• That’s so idyllic to have chickens freely ranging a yard with no coop!

      • Chris

        …and it is until after a few years of it. Hated to- wanted them to gain all the carotenoids they could obtain by the percentage of grass in their diet but after years of not being able to keep them out of my flower beds, I elected to have them live in a coop area now. Supplement with hanging fresh greens chopped out of my garden and use deep bedding to provide them with daily scratching fun.

        Now my flower bed is beautiful once again. Miss the free ranging in the yard but they can be so destructive on flower beds/-lol took its toll on this ol boy- lol

        • LOL I know how you feel. I let my chickens roam the entire yard for over a year until they became too destructive on my vegetable beds. Now, a gate separates the “nice yard” from the “chicken yard” – still a large amount of space for them to play, but with hardier plants and trees that they can’t kill.

  • Matt M.

    Thank you. I bought a couple of cartons of brown eggs from a brand I don’t usually buy and the yolks were a much deeper orange than I expected. I have seen yolks that are more orange than the usual store-bought yellow, but these were really deep orange. At first I thought that maybe they were bad but I found this site. I cracked em open, no smell and so I went ahead and cooked and ate em. And they had a nice rich flavor to them.

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  • Liberty

    I read that Purina Layena feed (Tractor Supply $15 a bag) will give the yoke a nice deep orange color. Might be easier and cheaper than trying all the vegetables.

    • Purine Layena has marigold extract in it to produce dark yolks. Marigolds are a source of xanthophylls, which I discuss in this post. For people mixing their own feed or using another commercial feed, the greens suggested are a great way to go (plus they offer additional nutrients).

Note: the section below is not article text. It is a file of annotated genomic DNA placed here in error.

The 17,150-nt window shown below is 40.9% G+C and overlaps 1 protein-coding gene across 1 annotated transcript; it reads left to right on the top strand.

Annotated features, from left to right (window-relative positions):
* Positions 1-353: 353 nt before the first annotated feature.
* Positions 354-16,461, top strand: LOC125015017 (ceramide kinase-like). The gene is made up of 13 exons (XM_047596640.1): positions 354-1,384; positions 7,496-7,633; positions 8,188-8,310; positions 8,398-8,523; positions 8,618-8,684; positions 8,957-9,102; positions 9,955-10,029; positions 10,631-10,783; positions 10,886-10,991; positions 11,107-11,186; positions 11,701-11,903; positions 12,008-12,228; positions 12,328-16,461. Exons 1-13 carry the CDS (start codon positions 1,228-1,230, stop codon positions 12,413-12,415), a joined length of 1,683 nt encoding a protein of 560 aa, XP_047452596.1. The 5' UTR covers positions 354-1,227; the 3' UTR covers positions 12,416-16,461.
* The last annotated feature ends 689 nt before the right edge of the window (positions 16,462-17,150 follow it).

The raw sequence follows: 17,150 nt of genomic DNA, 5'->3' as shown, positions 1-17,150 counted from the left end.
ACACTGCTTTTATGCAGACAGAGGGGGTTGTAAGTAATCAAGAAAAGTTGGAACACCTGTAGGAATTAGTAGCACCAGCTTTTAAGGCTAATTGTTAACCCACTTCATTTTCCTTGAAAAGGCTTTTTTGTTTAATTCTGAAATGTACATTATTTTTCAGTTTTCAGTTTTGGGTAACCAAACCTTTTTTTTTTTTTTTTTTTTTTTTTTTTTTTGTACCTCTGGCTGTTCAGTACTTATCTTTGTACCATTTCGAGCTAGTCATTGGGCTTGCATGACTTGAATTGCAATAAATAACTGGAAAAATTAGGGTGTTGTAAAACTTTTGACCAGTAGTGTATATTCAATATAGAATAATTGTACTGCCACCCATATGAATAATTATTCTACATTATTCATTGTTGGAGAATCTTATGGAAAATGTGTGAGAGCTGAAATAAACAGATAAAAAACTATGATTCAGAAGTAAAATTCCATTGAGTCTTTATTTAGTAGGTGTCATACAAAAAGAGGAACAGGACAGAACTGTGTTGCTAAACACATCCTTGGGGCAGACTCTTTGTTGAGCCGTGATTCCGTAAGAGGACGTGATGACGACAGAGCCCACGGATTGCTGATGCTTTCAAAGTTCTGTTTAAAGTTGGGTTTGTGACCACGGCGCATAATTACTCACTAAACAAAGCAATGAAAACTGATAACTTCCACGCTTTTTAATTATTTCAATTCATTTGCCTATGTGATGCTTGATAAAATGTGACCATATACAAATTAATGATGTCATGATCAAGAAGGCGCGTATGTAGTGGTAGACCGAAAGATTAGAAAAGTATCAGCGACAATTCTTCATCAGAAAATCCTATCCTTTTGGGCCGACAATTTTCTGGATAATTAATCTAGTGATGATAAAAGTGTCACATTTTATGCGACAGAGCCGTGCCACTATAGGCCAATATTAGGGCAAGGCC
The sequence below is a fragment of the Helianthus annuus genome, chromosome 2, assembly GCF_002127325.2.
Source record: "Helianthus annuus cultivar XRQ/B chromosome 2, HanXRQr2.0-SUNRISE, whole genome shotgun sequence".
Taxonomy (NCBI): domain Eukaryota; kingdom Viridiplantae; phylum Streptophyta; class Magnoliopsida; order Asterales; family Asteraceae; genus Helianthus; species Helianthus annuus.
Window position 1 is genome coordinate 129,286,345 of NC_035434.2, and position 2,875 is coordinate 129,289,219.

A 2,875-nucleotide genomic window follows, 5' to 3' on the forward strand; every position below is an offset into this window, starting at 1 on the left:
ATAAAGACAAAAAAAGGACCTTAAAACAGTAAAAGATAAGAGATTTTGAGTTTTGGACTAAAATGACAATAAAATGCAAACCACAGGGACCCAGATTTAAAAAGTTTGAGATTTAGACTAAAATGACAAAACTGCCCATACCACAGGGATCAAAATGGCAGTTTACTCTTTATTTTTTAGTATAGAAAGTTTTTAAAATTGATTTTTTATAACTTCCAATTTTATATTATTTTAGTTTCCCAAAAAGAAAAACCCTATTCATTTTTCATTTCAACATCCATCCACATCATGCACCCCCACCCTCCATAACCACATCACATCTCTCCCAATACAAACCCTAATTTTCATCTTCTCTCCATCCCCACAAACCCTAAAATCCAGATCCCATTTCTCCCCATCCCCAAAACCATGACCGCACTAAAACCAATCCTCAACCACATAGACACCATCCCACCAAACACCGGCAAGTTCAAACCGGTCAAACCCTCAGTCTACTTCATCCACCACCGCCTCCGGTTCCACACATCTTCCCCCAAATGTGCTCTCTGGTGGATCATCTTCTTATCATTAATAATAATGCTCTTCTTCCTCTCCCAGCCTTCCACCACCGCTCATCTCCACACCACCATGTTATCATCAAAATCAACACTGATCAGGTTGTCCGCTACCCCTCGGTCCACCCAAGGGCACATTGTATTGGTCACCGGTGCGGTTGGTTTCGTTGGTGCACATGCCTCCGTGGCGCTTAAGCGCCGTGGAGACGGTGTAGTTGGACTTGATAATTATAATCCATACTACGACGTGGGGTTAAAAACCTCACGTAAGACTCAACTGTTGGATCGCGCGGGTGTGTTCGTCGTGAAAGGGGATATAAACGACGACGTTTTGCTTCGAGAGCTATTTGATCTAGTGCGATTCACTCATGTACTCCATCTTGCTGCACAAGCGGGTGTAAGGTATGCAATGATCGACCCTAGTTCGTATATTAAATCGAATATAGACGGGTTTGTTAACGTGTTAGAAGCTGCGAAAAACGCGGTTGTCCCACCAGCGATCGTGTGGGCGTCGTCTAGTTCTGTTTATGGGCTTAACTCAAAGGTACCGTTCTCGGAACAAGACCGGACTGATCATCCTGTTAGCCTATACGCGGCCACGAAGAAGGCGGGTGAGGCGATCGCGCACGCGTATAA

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  • Celestine Sullivan

    I put a bundle of kale leaves, few bundles of broccoli leaves, a couple bundles of spinach, and some collard greens in their coop yesterday and this morning all the greens were gone:-)

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  • Celestine Sullivan

    Thanks Linda!

    I got all the ingredients ordered and I’ve also started to give them the greens you mentioned like Kale, spinach, collard greens, broccoli leaves. They are not very enthusiastic about them at all. They kind of just kick them around and not eating them. Any ideas on how to make them eat the greens?

    Also, I live in a city where they have limited space and time to roam and free range so I am thinking about buying live mealworms…will that be sufficient enough? Dried mealworms will do the same trick?

    Please advice! I didn’t realize how unhealthy my hens were until I read your article about the orange yolk. I’ve fed them organic scratch feed since they were young so I will take any advice I can get from you to get the orange and healthy egg 🙂 Thanks Linda!